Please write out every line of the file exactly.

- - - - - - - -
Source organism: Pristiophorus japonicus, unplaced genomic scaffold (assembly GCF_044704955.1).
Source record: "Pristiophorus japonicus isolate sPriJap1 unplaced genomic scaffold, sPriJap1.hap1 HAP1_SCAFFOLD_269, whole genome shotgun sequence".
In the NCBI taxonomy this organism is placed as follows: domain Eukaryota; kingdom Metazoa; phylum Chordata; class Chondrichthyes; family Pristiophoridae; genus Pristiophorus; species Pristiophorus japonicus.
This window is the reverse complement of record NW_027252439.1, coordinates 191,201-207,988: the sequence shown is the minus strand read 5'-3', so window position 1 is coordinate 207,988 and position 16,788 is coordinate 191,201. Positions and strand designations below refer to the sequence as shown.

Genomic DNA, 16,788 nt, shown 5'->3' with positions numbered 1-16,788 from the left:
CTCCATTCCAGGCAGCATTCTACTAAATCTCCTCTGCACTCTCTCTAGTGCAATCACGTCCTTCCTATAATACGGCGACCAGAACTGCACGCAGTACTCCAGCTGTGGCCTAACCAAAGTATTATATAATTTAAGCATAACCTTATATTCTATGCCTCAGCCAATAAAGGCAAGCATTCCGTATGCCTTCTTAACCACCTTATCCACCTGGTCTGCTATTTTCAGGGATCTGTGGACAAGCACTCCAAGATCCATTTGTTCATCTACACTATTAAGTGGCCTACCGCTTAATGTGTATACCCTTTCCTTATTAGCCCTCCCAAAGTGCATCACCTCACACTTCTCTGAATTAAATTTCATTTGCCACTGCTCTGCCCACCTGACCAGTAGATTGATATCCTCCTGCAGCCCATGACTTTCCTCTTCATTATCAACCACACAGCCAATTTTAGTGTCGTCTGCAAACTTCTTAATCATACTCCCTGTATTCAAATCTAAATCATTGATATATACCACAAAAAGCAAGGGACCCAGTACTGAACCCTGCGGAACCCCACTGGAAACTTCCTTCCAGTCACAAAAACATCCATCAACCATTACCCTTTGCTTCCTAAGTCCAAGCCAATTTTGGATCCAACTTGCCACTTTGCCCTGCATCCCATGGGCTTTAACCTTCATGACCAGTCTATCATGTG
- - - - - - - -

Source organism: Pristiophorus japonicus, unplaced genomic scaffold (assembly GCF_044704955.1).
Source record: "Pristiophorus japonicus isolate sPriJap1 unplaced genomic scaffold, sPriJap1.hap1 HAP1_SCAFFOLD_269, whole genome shotgun sequence".
In the NCBI taxonomy this organism is placed as follows: domain Eukaryota; kingdom Metazoa; phylum Chordata; class Chondrichthyes; family Pristiophoridae; genus Pristiophorus; species Pristiophorus japonicus.
This window is the reverse complement of record NW_027252439.1, coordinates 191,201-207,988: the sequence shown is the minus strand read 5'-3', so window position 1 is coordinate 207,988 and position 16,788 is coordinate 191,201. Positions and strand designations below refer to the sequence as shown.

Genomic DNA, 16,788 nt, shown 5'->3' with positions numbered 1-16,788 from the left:
CTCCATTCCAGGCAGCATTCTACTAAATCTCCTCTGCACTCTCTCTAGTGCAATCACGTCCTTCCTATAATACGGCGACCAGAACTGCACGCAGTACTCCAGCTGTGGCCTAACCAAAGTATTATATAATTTAAGCATAACCTTATATTCTATGCCTCAGCCAATAAAGGCAAGCATTCCGTATGCCTTCTTAACCACCTTATCCACCTGGTCTGCTATTTTCAGGGATCTGTGGACAAGCACTCCAAGATCCATTTGTTCATCTACACTATTAAGTGGCCTACCGCTTAATGTGTATACCCTTTCCTTATTAGCCCTCCCAAAGTGCATCACCTCACACTTCTCTGAATTAAATTTCATTTGCCACTGCTCTGCCCACCTGACCAGTAGATTGATATCCTCCTGCAGCCCATGACTTTCCTCTTCATTATCAACCACACAGCCAATTTTAGTGTCGTCTGCAAACTTCTTAATCATACTCCCTGTATTCAAATCTAAATCATTGATATATACCACAAAAAGCAAGGGACCCAGTACTGAACCCTGCGGAACCCCACTGGAAACTTCCTTCCAGTCACAAAAACATCCATCAACCATTACCCTTTGCTTCCTAAGTCCAAGCCAATTTTGGATCCAACTTGCCACTTTGCCCTGCATCCCATGGGCTTTAACCTTCATGACCAGTCTATCATGTG